- Jul 23, 2017
- Southwest Missouri
Be advised - this is very tough to read
So many changes having taken plane, in the city, I one day gratified my curiosity by visiting the old slave-pen, which was formerly located in the vicinity of the ship landing, at a place called "Bull's Head." I found the building now occupied by Capt. Armstrong, as a depot for commissary stores, but had undergone many, alterations -since my preview residence in New Orleans.
Then, it was in its primitive glory, and under full operation—constantly crowded by the unfortunate victims in whose traffic men were engaged just as men are engaged in cattle-yards at the north. Now, where formerly stood the platform on which these human cattle were exposed for sale to the highest bidder, sat Capt. A. and his clerks, making up returns and filling requisitions for rations for the subsistence of men engaged in the holy work of uprooting this worst of all evils, which had so long cursed our land. While here a circumstance recurred to my mind which took place some years before, and first attracted my attention to the evils of slavery.
It was on a Sabbath morning early in the spring of 1842, when in company with the son of a wealthy planter, who had come to the city for the purpose of purchasing a few field hands, I rode out Tohoupitoulas street to this slave-pen. There happened to be but few of the "chattels" up for sale on that day, but in walking about the yard we observed a fine intelligent looking mulatto man and his wife sitting beside one of the stalls in an obscure corner. The man was fastened by a chain attached to a ring in the floor, and seemed much dejected; as we passed by, however, he raised his eyes to us, in which we could read the misery and despair of the mind within. The woman held a very young child in her arms, over which she was bending, with sobs and piteous moans. …
Soon afterwards 10 o'clock struck, and a few purchasers coming in, the sales commenced. The first "chattel" offered was a corpulent old darkey, who had probably underwent the same operation every spring for the past fifty years, and he bustled up on the platform in a peculiarly business-like manner…..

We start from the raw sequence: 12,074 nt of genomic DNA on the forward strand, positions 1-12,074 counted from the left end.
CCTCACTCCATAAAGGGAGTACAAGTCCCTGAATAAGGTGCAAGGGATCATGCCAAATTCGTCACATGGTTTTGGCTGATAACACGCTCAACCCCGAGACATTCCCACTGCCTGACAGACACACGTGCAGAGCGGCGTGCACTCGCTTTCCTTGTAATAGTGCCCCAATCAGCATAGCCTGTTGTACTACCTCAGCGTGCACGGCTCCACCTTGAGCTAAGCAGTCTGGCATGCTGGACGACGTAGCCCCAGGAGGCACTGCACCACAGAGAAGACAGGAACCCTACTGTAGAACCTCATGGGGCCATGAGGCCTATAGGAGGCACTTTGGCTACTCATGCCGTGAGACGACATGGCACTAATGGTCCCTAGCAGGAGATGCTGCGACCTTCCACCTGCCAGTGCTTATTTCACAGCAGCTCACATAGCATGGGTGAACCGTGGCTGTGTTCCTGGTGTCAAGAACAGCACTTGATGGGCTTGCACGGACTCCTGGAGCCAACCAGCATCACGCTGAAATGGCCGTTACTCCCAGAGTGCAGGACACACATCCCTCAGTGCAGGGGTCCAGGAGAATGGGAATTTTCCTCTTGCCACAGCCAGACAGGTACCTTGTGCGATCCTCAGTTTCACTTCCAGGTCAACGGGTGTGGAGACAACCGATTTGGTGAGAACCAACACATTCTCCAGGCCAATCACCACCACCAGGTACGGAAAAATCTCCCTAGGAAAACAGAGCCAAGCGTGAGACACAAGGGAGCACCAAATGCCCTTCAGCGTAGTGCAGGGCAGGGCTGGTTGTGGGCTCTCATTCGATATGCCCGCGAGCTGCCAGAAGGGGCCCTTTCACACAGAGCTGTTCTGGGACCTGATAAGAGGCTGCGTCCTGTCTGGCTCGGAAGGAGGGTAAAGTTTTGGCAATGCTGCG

Getting into position, The mulatto and his wife were then put up—the man first—when a spirited bidding at once commenced. The woman, in the meantime, summoning sufficient courage to beseech each bidder in turn to include herself and child in his purchase. But as field-hands were now in chief demand, very little attention was paid to her entreaties, especially as she was encumbered with what they termed a " d—d little brat."
The man was finally disposed of at a very high price, and the woman called to the stand. She was ordered to relinquish the child to one of the attendants of the institution, but instead of obeying clutched it more closely in her arms. The child was then pulled violently from her, and she was forced upon the stand, where she fell fainting on the floor. This proved a happy relief, and saved her the agony of seeing what followed.
The proceedings that the seemed to awaken a spark of compassion in the breast of the man who was offering her for sale, and it found vent in an oath that the "woman and brat should be sold together." They were accordingly bought by the proprietor of a restaurant - a burly Irishman - who, however, on completing his purchase at once offered to sell the "dammed brat" for the sum of five dollars. His offer was responded to by a rough looking customer, who seemed to look upon the affair as a pretty fair joke, and who came forward, amid a general least of merriment, caught the child roughly by one of its legs, and left carrying it as a man usually carries a dressed turkey or chicken.
I hastened away from that "pen" a confirmed abolitionist, and never afterwards ventured to revisit a slave-auction. The feeling of hatred engendered towards the traffic in slaves in my mind, by this scene, was never obliterated, and has often stimulated me while in presence of those battling for the perpetuation of the institution. I derived much pleasure now in knowing that this foul blot upon our national escutcheon had at length been washed away forever, and left the place with feelings of relief.
Recollections of Field Service with the Twentieth Iowa Volunteer Infantry by Captain Chester Barney